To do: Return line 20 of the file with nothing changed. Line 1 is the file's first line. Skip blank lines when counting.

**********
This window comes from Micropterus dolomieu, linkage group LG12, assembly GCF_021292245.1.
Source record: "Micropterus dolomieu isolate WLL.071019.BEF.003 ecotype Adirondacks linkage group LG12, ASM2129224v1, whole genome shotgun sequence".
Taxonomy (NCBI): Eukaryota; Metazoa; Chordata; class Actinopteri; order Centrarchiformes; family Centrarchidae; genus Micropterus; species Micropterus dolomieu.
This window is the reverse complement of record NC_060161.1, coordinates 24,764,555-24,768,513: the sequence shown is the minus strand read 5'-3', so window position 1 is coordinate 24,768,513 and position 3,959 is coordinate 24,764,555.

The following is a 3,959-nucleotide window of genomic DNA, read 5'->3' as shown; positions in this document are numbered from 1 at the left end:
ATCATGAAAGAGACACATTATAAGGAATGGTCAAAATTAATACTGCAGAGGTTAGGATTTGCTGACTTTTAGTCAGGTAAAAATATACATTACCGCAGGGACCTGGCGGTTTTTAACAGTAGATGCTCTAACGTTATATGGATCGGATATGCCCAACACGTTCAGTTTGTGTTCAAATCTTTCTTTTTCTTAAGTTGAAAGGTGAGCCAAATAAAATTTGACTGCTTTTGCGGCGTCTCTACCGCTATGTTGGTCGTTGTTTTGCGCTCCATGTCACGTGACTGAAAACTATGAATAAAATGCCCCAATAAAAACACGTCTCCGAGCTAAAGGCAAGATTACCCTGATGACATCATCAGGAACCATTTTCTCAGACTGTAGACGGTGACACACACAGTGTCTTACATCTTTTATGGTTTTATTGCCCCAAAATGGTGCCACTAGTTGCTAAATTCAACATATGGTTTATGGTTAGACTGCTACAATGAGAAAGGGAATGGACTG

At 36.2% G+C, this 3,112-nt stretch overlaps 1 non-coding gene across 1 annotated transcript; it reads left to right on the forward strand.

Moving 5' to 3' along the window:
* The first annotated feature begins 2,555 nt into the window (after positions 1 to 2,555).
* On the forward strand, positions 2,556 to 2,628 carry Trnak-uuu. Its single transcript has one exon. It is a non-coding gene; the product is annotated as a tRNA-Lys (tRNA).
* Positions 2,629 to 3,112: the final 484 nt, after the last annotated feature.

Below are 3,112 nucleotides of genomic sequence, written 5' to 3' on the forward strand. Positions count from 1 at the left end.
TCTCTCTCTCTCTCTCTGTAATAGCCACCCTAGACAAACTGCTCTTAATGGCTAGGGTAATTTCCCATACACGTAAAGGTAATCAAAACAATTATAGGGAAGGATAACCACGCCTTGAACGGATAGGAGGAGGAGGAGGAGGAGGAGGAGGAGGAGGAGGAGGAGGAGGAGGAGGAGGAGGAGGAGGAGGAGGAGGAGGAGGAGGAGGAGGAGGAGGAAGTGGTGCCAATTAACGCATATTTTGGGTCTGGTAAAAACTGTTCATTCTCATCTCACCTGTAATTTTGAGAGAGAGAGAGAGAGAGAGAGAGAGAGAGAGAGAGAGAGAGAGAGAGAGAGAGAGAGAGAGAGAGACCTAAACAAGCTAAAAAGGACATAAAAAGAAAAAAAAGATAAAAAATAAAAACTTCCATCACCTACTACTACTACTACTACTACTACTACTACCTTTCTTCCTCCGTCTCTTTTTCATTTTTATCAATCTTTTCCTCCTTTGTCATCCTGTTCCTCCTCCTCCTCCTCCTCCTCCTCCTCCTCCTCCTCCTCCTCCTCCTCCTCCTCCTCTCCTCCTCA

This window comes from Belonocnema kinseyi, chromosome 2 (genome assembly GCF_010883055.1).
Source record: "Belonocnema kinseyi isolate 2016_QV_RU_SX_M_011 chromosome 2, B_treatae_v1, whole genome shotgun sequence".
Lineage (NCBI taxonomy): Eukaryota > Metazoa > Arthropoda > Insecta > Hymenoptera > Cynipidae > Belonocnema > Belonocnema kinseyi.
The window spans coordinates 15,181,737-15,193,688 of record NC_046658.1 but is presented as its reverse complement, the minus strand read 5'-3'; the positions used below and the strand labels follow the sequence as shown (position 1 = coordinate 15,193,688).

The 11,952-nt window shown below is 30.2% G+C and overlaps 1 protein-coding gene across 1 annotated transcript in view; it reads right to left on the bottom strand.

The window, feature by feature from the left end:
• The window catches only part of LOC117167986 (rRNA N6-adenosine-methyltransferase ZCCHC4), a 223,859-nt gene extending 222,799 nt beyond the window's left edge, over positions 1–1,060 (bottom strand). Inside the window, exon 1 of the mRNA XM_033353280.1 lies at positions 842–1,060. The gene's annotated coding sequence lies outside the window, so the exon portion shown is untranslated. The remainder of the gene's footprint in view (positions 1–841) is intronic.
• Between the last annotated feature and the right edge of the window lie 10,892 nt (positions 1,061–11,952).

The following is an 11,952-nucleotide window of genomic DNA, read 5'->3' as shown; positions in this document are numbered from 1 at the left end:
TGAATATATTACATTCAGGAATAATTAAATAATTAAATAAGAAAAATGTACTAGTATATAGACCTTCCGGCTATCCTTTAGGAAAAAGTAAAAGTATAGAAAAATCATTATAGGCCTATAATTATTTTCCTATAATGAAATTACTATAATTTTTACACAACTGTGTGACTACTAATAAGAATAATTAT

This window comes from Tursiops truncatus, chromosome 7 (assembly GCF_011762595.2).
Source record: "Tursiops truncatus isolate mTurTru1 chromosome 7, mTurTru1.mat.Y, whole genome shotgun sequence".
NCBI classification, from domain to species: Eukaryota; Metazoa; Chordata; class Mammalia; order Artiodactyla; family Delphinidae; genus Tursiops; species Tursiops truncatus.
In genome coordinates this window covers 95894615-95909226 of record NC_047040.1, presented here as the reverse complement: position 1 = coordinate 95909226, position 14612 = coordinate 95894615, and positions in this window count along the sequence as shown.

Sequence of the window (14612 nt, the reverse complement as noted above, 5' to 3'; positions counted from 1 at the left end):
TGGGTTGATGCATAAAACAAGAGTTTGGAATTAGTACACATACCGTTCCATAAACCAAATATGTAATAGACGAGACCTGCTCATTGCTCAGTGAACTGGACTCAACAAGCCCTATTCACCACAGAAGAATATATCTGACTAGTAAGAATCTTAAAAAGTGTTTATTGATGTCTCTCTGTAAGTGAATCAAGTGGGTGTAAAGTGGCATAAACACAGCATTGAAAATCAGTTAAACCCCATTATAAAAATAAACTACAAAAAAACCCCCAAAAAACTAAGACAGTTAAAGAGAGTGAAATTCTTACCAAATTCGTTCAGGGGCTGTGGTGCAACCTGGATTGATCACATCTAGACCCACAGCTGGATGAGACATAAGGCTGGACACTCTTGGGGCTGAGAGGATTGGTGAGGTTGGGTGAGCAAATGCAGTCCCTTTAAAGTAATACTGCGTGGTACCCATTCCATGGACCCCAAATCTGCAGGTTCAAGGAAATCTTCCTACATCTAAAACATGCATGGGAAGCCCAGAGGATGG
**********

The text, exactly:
• The window catches only part of LOC117167986 (rRNA N6-adenosine-methyltransferase ZCCHC4), a 223,859-nt gene extending 222,799 nt beyond the window's left edge, over positions 1–1,060 (bottom strand). Inside the window, exon 1 of the mRNA XM_033353280.1 lies at positions 842–1,060. The gene's annotated coding sequence lies outside the window, so the exon portion shown is untranslated. The remainder of the gene's footprint in view (positions 1–841) is intronic.